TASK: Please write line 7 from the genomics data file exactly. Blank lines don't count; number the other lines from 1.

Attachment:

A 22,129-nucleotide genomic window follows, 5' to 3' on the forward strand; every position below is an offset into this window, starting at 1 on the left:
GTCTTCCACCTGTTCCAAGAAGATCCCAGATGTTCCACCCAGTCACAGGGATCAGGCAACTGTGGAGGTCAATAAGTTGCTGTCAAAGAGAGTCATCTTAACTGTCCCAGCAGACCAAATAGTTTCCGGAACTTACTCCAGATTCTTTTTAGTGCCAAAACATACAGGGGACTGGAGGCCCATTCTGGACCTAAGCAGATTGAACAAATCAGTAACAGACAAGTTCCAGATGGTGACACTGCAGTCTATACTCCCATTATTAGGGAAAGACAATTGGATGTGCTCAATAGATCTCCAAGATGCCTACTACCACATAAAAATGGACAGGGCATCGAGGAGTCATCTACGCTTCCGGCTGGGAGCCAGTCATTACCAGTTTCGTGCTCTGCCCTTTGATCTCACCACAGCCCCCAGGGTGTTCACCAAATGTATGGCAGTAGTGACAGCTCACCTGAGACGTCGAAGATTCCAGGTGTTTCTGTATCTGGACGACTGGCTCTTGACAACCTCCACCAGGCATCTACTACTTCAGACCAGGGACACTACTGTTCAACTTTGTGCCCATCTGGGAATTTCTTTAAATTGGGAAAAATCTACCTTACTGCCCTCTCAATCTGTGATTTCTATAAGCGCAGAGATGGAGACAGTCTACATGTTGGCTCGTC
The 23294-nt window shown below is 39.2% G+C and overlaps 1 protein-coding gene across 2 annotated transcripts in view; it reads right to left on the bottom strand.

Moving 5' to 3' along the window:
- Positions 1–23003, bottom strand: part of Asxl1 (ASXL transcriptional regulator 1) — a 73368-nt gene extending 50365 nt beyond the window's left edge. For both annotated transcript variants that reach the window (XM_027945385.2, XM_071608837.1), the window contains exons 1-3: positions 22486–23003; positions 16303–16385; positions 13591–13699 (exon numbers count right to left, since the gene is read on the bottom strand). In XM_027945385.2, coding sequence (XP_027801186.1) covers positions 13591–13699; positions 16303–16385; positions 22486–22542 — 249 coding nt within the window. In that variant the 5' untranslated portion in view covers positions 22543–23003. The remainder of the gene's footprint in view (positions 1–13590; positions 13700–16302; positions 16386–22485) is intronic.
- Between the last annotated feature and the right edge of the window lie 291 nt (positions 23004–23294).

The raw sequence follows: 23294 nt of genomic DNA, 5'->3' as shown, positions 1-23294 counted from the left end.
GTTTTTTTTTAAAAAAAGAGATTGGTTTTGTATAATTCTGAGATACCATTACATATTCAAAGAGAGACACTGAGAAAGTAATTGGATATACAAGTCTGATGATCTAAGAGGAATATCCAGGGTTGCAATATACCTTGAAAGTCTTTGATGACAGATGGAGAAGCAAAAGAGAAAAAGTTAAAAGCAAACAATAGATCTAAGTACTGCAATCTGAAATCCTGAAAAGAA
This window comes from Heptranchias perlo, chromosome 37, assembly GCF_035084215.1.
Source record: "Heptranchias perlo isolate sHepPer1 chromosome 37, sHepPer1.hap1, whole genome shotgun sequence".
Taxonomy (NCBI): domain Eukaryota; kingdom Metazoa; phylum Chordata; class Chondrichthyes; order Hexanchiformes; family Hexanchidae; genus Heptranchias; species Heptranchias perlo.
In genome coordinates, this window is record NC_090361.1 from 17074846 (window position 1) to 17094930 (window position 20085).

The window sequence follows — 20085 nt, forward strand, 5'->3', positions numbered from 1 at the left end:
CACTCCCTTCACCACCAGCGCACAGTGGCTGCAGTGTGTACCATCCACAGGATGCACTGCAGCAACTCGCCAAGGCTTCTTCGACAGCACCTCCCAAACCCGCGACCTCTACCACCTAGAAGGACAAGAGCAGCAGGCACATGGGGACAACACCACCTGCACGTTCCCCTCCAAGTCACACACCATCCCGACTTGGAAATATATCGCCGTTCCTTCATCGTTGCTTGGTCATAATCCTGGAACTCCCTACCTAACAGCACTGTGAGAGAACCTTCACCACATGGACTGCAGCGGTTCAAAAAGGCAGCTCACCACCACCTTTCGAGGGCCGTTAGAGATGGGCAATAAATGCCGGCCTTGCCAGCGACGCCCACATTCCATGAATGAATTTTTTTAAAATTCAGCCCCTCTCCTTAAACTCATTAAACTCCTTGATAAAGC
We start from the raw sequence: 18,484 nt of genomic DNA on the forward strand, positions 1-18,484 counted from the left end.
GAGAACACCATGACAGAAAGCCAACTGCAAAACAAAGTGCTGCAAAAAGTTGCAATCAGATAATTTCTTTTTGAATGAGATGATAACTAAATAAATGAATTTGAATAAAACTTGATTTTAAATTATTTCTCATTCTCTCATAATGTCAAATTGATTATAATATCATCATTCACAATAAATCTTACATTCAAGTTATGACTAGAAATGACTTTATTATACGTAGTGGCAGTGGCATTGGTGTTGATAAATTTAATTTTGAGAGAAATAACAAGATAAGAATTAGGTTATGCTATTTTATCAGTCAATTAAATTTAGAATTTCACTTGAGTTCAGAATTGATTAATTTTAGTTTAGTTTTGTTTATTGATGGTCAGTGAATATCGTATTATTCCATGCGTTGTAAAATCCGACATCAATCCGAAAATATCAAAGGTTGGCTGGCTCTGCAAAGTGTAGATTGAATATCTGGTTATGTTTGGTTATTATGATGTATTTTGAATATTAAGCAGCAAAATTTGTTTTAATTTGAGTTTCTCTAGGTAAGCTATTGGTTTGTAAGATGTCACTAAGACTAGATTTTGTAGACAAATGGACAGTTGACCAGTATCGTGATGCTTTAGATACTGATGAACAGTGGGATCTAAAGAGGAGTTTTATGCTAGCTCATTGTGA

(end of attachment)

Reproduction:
The raw sequence follows: 23294 nt of genomic DNA, 5'->3' as shown, positions 1-23294 counted from the left end.